FIG. 5A is a flowchart illustrating a method for synchronizing a stream parser thread and a navigation thread via an event control mechanism and particularly illustrating the operation of the navigation thread;
FIG. 5B is a flowchart illustrating a method for synchronizing a stream parser thread and a navigation thread via an event control mechanism and particularly illustrating the operation of the stream parser thread;
FIG. 6 is a conceptual block diagram illustrating the synchronization of the user interface and navigation threads which use a re-entrant navigation object;
FIGS. 7A and 7B, when placed together, form a flowchart illustrating a method for synchronizing a user interface thread and a navigation thread;
FIG. 8 is a conceptual block diagram illustrating the synchronization of the highlight interface with the operation of the navigation object via an event control mechanism;
FIG. 9 is a flowchart illustrating the operation of the navigation object in responding to a play command;
FIG. 10 is a flowchart illustrating the operation of the highlight thread in processing data retrieved from the DVD data stream by the navigation object; and
FIGS. 11A and 11B, when placed together, form a flowchart illustrating the operation of the highlight thread as synchronized with the navigation thread.
FIG. 1 illustrates the system architecture for a computer system 100 such as an IBM PS/2®, on which the invention may be implemented. The exemplary computer system of FIG. 1 is for descriptive purposes only. Although the description may refer to terms commonly used in describing particular computer systems, such as in IBM PS/2 computer, the description and concepts equally apply to other systems, including systems having architectures dissimilar to FIG. 1.
Computer system 100 includes a central processing unit (CPU) 105, which may be implemented with a conventional microprocessor, a random access memory (RAM) 110 for temporary storage of information, and a read only memory (ROM) 115 for permanent storage of information. A memory controller 120 is provided for controlling RAM 110.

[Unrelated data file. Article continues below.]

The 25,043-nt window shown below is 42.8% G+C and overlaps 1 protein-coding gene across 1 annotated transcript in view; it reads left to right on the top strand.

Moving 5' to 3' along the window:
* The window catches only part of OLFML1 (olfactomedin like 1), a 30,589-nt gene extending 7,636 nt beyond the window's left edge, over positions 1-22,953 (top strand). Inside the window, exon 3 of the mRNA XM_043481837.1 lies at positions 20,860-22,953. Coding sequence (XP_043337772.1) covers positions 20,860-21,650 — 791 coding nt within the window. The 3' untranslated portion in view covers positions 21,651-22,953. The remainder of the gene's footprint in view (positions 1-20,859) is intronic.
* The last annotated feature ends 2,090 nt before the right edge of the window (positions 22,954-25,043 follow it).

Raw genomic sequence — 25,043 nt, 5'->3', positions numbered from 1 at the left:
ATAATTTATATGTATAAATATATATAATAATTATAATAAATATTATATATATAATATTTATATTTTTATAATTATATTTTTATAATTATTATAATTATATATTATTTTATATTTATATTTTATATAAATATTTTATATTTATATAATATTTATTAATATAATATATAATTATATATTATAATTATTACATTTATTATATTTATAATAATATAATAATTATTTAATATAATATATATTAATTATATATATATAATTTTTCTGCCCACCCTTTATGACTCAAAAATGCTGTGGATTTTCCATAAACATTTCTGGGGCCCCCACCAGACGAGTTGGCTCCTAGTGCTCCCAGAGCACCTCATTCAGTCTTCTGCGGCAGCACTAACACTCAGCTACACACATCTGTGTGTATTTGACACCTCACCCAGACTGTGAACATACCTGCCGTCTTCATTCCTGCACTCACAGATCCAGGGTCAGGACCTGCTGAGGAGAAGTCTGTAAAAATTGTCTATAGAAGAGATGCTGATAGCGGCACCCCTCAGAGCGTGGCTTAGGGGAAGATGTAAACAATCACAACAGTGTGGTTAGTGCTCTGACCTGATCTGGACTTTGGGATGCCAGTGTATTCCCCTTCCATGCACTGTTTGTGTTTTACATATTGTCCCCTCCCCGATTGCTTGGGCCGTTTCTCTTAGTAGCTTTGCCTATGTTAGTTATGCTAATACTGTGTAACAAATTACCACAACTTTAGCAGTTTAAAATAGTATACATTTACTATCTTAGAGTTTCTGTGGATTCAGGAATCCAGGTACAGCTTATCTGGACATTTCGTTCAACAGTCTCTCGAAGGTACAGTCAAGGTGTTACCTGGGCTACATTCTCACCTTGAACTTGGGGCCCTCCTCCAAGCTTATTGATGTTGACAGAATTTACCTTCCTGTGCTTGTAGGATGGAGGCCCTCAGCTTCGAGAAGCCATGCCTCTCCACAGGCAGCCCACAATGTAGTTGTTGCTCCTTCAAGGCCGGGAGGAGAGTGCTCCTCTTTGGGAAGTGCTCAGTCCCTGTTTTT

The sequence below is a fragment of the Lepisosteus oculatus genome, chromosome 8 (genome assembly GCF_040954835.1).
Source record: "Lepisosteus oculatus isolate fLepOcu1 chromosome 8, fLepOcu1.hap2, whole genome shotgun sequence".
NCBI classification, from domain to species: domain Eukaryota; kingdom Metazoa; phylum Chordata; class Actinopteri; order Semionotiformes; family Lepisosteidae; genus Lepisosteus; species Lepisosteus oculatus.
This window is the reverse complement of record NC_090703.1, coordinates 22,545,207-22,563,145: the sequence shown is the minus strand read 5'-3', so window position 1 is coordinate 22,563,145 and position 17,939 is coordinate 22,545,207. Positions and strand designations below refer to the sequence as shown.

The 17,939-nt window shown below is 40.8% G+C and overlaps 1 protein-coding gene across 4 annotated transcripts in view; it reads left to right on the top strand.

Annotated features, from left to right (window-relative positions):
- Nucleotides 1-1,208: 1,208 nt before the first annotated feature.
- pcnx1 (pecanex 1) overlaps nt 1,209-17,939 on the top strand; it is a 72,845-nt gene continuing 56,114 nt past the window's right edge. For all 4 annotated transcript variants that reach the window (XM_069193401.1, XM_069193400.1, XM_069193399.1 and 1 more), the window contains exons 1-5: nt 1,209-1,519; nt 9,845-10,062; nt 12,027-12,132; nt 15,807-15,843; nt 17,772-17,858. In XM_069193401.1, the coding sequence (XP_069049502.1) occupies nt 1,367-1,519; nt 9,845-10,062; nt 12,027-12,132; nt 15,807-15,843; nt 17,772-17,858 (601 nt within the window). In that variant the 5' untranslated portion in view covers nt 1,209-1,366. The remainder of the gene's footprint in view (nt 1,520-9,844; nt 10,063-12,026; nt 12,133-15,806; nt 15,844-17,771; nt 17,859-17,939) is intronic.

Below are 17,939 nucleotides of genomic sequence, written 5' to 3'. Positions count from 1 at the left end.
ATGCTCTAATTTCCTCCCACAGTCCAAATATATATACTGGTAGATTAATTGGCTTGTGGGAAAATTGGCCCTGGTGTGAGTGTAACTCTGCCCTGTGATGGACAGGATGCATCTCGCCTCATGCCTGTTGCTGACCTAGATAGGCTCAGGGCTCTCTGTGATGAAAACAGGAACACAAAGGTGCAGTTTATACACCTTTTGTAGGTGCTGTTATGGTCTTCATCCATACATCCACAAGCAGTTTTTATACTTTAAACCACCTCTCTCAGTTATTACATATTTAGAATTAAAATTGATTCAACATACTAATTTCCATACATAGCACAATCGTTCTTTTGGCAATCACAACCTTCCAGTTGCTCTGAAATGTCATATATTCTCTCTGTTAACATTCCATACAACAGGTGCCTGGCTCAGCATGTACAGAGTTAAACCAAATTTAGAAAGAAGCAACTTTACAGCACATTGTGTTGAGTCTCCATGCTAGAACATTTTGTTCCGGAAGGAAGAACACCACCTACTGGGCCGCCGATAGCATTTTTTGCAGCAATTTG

A bus 130 interconnects the components of computer system 100. A bus controller 125 is provided for controlling bus 130. An interrupt controller 135 is used for receiving and processing various interrupt signals from the system components.
Mass storage may be provided by diskette 142, CD ROM 147, or hard drive 152. Data and software may be exchanged with computer system 100 via removable media such as diskette 142 and CD ROM 147. Diskette 142 is insertable into diskette drive 141 which is, in turn, connected to bus 30 by a controller 140. Similarly, CD ROM 147 is insertable into CD ROM drive 146 which is, in turn, connected to bus 130 by controller 145. Hard disk 152 is part of a fixed disk drive 151 which is connected to bus 130 by controller 150.
User input to computer system 100 may be provided by a number of devices. For example, a keyboard 156 and mouse 157 are connected to bus 130 by controller 155. An audio transducer 196, which may act as both a microphone and a speaker, is connected to bus 130 by audio controller 197, as illustrated. It will be obvious to those reasonably skilled in the art that other input devices, such as a pen and/or tabloid may be connected to bus 130 and an appropriate controller and software, as required. DMA controller 160 is provided for performing direct memory access to RAM 110. A visual display is generated by video controller 165 which controls video display 170. Computer system 100 also includes a communications adaptor 190 which allows the system to be interconnected to a local area network (LAN) or a wide area network (WAN), schematically illustrated by bus 191 and network 195.
Operation of computer system 100 is generally controlled and coordinated by operating system software, such as the OS/2® operating system, available from International Business Machines Corporation, Boca Raton, Fla. The operating system controls allocation of system resources and performs tasks such as processing scheduling, memory management, networking, and I/O services, among things. In particular, an operating system 20 resident in system memory and running on CPU 105 coordinates the operation of the other elements of computer system 100. The present invention may be implemented with any number of commercially available operating systems including OS/2, UNIX and DOS, etc. One or more applications 202 such as Lotus NOTES™, commercially available from Lotus Development Corp., Cambridge, Mass. If operating system 200 is a true multitasking operating system, such as OS/2, multiple applications may execute simultaneously.
FIG. 2 illustrates conceptually the main components of a system 200 in accordance with the present invention. FIG. 2 shows a DVD-ROM drive 204 connected to a computer 206. Use of the DVD-ROM drive 204 with the computer 206 should not be construed as a limitation of the invention, however, since other DVD systems, such as a DVD-VIDEO systems, may be used with many other types of multimedia devices, including television systems. In addition, the DVD-ROM drive 204 may also be a drive suitable for internal mounting in computer 206.